What’s the difference?

Accuracy is no simple matter with a Sound Meter as, not only does it vary with the Class of instrument, but also with the frequency of the sound being measured. The table below is a brief excerpt from the standard, which shows the acceptable tolerances at a few selected frequencies across Class 1 and Class 2.

Nominal FrequencyAcceptable Limits, dB

Performance Class

Class 1Class 2
10Hz+3.5; -¥+5; -¥
20kHz+3.5; -¥+5; -¥

As you can see, measuring sound levels with very high or very low frequencies give large acceptable errors on the sound being measured.

In reality, most modern, properly compliant Sound Level Meters will perform better than this, but if you want to look specifically at a very high frequency, then you could be way out!

CalibratorsGA607 Acoustic Calibrator

Calibrator standards have also changed a little over the years although the classification system has not and calibrators have always been specified by ‘Class’.

  • IEC942:2003 Sound Calibrators (BS EN 60942:1998)
    • Class LS – Laboratory Standard (requires controlled environment)
    • Class LS/C – Requires a barometer to correct for static pressure
    • Class 1 – ±4dB
    • Class 1/C – Requires a barometer to correct for static pressure
    • Class 2 – ± 0.6dB
    • Class 2/C – May require correction for static pressure, temperature and relative humidity

Sound Level IndicatorsSound Level Indicator

This type of equipment is usually found in catalogues and will come with an attractive price-tag. Be warned, however, that these instruments should only ever be used if you want to check that there are no levels anywhere near the action values stated in the regulations (more on that later).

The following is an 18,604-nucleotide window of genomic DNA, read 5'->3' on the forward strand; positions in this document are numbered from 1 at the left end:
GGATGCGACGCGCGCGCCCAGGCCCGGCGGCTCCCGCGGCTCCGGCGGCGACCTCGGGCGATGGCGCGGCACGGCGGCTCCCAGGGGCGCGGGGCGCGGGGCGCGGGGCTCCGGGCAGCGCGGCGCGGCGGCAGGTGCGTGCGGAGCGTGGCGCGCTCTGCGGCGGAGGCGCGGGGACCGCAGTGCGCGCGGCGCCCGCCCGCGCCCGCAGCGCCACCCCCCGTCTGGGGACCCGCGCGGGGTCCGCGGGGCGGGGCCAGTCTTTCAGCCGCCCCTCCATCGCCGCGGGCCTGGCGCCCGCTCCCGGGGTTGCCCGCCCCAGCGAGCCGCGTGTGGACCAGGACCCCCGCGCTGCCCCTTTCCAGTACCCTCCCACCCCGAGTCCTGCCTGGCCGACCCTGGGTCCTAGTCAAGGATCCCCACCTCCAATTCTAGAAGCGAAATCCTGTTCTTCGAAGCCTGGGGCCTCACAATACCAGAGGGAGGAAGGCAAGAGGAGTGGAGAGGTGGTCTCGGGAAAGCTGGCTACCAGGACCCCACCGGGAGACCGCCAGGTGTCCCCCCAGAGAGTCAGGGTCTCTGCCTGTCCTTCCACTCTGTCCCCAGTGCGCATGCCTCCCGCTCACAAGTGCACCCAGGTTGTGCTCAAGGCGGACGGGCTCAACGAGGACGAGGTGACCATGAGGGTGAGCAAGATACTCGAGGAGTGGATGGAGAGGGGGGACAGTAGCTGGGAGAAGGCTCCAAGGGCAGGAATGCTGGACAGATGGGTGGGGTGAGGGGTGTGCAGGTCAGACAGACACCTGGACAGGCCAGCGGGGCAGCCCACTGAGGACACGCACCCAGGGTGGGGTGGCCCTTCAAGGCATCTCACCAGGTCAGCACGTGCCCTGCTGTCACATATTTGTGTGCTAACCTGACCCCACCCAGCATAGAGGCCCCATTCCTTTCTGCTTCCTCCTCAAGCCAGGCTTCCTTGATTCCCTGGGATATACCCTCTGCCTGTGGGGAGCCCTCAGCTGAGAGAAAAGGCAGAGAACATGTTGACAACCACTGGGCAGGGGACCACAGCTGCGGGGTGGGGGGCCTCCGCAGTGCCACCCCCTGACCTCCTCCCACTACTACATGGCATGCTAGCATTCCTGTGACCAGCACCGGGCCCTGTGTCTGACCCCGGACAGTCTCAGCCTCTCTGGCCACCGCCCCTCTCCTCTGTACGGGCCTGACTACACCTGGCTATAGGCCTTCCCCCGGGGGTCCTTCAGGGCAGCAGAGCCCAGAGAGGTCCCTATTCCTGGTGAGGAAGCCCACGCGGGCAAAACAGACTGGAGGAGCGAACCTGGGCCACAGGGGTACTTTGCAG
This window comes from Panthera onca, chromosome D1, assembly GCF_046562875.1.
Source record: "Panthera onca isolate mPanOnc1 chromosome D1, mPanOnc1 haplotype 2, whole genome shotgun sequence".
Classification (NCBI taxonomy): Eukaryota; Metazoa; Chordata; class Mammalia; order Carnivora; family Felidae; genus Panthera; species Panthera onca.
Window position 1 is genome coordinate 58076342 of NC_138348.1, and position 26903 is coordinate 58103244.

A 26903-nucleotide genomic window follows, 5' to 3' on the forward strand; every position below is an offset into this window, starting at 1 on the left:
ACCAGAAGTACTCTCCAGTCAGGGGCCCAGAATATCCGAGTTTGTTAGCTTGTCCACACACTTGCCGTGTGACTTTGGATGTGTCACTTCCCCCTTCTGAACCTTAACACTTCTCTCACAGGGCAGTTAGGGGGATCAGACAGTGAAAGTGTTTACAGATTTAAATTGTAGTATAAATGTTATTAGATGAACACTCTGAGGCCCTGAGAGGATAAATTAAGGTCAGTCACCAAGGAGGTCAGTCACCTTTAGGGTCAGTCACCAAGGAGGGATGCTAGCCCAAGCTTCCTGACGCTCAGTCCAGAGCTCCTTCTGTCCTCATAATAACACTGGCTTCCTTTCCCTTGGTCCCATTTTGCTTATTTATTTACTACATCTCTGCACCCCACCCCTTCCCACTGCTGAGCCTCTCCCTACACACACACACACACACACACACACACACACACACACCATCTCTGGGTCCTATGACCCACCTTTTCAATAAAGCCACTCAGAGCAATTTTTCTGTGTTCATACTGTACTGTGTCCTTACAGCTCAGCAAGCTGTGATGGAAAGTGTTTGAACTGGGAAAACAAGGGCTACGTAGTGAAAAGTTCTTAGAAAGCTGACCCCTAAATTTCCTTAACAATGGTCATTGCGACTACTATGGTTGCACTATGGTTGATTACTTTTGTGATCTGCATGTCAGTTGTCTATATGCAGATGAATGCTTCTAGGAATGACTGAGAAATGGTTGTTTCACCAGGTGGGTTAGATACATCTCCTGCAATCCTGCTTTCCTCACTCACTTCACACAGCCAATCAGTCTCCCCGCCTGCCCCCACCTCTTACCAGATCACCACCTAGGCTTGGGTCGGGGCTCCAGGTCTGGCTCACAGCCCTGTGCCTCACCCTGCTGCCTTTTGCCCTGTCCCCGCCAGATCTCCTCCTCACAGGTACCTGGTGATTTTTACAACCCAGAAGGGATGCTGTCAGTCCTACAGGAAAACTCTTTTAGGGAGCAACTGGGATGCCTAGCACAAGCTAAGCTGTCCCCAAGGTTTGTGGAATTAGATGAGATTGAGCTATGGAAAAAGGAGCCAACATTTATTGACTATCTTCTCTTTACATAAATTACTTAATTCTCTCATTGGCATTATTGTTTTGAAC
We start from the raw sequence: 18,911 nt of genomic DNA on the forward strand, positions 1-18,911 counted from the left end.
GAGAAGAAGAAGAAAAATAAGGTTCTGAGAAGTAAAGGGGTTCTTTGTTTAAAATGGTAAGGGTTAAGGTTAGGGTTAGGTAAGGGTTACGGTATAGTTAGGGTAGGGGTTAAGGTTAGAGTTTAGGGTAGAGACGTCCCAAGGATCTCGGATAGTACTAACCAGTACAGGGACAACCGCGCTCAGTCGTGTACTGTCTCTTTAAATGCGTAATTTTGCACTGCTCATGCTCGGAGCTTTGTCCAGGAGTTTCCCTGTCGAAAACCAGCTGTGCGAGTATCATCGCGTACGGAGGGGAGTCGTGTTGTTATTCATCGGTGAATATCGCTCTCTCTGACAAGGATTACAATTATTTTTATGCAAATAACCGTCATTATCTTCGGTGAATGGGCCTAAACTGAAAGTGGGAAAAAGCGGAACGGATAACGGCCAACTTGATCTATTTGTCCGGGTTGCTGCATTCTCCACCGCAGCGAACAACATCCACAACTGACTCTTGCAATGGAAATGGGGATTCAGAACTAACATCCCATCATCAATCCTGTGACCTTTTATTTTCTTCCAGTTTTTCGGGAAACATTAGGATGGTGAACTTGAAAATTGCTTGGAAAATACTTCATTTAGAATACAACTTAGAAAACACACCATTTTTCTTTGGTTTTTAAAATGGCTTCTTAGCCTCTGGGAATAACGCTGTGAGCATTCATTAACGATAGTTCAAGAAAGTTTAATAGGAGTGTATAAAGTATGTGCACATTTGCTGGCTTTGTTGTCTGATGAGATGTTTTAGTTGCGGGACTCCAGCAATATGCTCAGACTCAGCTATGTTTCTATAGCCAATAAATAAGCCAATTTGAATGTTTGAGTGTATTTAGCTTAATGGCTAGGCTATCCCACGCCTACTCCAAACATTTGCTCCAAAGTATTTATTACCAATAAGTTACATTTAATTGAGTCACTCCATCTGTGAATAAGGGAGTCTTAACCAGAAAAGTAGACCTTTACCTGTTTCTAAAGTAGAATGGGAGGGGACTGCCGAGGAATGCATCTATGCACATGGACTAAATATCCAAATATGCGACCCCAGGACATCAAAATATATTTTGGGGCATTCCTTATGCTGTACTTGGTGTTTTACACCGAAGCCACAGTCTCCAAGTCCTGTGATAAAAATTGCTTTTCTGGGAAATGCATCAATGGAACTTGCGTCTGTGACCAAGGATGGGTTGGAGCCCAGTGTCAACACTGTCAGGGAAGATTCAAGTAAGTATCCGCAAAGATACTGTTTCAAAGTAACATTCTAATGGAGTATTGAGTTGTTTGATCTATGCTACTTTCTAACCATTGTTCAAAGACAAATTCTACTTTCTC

You will often see these meters claiming IEC651, even though this is now an obsolete standard!

You can have a look at one such meter on the Castle shop, which we sell for occasions where there is just that basic need. These meters do not, however stand up to scrutiny and can report significant errors as soon as there is a complex mix of frequencies often found in industry.

View our Sound Level Indicators

Hand-held Sound Level MeterdBAir Noise Monitoring Equipment

To be called a Sound Level Meter, the instrument must comply with IEC61672. IEC61672 is an international standard that governs the design and manufacture of this type of instrument.

There are certain criteria for your sound meter to be suitable to be used as part of a noise at work assessment. The minimum requirement is full compliance with IEC61672 Class 2.

Prices for sound level meters complying with this standard will vary significantly depending on the many other features available, but as a basic starting point you may be able to spend as low as £500 for the meter alone.

For something a little higher specification, a Class 1 meter that data logs, you’re looking at around £1000.

For a Class 1 sound meter with data logging capabilities and 1/1 and 1/3 octave band analysis to help you further analyse different frequencies and perform hearing protection assessments, you’re looking at around the £1,600 mark. See dBAir Sound Level Meter for safety.

Personal Sound Exposure Meters (Dosemeters, Dosimeters)SV 104 Noise Dosimeter for Noise at Work assessments

Dosemeters are incredibly useful for assessing the exposure of mobile employees. The standard for a dosemeter (dosimeter) is BS EN 61252:1997 and is based around the Sound Meter Standard BS EN 60651:1994.

There is no classification system for dosemeters, but because of the type of microphones used, the tolerances are actually taken from the Type 2 Sound Meter specifications. In other words, you cannot have a Class 1 or 2 dosemeter, or any ‘Type’ even.